The interior is top-quality. You have your choice of leathers and wood trims. All the luxury of my big XJL is available in the much smaller XK – including air conditioned seats, top-quality audio system, etc. But the cabin is a touch small. As a horizontally challenged person I don’t quite fit. I have no idea why Jaguar made the XK interior so small. Another inch here or there could have made it much more comfortable to drive. That said, most sports cars are too small for me. It’s not a deal breaker, but I wish it were just a tiny bit wider.

The rest of the driving experience is wonderful. There is good visibility. The seat bolsters are adjustable so if you want more support, you’ve got it. Mirrors are well-placed and provide plenty of information.

The trunk is an odd-shaped affair. This XK is technically more of a “sport back” than a car with a trunk. You can’t put much back there but then again, it is a sports car.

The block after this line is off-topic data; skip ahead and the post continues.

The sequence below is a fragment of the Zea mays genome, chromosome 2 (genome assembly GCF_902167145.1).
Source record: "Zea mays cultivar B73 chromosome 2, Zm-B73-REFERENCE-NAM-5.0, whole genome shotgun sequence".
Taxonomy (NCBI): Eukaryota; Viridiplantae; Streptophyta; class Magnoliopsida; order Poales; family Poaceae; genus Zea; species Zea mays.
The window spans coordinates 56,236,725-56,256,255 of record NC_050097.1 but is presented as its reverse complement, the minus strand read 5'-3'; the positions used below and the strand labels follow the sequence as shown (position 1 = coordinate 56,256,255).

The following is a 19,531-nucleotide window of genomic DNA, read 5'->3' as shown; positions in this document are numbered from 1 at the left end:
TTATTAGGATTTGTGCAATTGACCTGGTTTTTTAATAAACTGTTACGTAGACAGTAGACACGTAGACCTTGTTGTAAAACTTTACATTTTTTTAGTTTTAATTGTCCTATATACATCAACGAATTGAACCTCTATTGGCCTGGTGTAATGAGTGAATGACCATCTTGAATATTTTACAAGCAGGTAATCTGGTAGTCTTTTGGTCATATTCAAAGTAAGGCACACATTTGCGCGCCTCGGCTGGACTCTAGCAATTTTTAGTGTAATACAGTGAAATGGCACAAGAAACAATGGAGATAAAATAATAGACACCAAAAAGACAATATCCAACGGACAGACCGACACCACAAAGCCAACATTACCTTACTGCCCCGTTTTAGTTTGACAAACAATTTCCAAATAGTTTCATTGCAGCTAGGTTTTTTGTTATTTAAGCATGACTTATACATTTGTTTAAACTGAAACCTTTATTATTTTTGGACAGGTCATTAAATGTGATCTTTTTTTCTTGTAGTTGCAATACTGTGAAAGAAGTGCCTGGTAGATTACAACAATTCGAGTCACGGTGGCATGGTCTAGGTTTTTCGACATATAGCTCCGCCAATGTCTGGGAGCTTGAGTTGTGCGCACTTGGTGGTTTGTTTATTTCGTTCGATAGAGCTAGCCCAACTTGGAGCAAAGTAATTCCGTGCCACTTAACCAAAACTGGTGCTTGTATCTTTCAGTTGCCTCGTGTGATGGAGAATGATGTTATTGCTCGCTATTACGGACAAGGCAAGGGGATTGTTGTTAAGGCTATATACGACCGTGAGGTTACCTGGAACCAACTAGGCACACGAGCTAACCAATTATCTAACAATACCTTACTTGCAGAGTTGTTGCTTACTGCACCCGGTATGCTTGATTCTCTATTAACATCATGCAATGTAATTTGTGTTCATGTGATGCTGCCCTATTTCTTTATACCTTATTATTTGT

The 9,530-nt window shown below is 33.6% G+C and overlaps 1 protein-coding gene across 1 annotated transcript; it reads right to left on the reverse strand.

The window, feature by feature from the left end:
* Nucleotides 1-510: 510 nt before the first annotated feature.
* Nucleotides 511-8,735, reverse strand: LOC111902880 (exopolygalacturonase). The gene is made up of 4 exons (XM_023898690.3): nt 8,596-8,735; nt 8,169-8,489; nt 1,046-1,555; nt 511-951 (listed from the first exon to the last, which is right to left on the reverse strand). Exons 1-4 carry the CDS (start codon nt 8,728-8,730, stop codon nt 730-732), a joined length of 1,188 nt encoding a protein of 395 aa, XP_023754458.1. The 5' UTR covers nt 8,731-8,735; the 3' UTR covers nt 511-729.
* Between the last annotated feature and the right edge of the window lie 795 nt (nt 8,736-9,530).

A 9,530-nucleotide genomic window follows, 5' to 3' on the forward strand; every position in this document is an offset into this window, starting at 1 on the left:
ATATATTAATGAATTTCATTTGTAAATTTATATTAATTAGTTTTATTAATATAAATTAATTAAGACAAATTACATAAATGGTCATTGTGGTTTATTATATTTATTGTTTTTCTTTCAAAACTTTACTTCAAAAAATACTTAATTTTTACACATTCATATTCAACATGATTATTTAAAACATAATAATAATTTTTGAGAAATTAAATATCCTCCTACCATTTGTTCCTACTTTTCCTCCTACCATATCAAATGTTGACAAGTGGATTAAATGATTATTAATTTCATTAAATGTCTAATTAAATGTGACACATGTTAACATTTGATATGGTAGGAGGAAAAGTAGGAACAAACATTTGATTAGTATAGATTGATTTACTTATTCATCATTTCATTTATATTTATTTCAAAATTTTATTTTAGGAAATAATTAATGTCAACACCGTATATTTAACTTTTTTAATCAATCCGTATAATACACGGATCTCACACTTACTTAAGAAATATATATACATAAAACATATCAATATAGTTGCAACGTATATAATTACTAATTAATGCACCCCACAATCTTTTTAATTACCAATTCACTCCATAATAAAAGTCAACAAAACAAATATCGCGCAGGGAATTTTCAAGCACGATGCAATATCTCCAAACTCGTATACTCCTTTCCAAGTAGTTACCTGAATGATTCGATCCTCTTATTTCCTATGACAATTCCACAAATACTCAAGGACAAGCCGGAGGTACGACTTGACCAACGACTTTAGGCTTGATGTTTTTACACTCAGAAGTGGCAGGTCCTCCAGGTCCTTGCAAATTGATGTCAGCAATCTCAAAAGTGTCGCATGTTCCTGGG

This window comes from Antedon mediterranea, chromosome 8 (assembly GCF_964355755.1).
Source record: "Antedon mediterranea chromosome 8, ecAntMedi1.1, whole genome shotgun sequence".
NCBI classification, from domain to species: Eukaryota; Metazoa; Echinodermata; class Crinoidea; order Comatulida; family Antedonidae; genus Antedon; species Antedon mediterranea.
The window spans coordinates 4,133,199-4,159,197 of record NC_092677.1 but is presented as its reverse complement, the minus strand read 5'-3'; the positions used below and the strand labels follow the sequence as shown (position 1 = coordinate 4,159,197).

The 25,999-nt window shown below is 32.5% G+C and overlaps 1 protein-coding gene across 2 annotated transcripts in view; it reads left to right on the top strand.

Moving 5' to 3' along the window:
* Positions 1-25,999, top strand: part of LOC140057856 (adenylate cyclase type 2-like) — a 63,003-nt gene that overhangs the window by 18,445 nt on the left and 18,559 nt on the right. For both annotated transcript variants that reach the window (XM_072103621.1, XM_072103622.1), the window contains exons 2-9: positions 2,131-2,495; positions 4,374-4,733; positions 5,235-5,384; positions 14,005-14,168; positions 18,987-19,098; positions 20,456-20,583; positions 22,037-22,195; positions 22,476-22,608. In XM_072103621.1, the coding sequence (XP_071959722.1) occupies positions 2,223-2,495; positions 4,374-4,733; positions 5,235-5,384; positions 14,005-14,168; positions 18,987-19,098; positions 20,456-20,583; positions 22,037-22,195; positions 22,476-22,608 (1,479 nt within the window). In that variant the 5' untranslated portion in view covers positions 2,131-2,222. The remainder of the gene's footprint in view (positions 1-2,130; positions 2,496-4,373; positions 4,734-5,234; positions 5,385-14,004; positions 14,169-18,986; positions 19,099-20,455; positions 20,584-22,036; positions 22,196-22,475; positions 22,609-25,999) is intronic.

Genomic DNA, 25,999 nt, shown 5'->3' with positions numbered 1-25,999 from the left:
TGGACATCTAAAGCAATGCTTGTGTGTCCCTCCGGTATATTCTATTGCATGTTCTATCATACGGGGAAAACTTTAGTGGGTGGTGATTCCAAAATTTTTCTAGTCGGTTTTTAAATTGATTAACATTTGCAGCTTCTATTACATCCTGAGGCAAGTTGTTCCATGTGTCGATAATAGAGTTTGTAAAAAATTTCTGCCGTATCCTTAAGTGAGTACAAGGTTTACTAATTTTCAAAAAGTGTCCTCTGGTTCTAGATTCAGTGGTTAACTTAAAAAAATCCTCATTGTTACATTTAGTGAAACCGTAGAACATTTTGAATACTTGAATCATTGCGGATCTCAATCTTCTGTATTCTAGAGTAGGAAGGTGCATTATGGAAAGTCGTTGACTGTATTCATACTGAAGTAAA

The biggest waste of space on the XK is the rear seat. Perhaps your small dog would ride back there comfortably, but no human I’ve ever met could sit in the back of this car for 15 minutes and say it was enjoyable. I don’t know why car manufacturers insist on placing back seats in cars like this. I’m told it satisfies insurance requirements. I’d like the option of paying more to get more leg room. If I owned the XK I’d take it to a custom shop and have the back seat removed. That additional space could either be used to give the driver a little more leg room or the whole car more cargo capacity.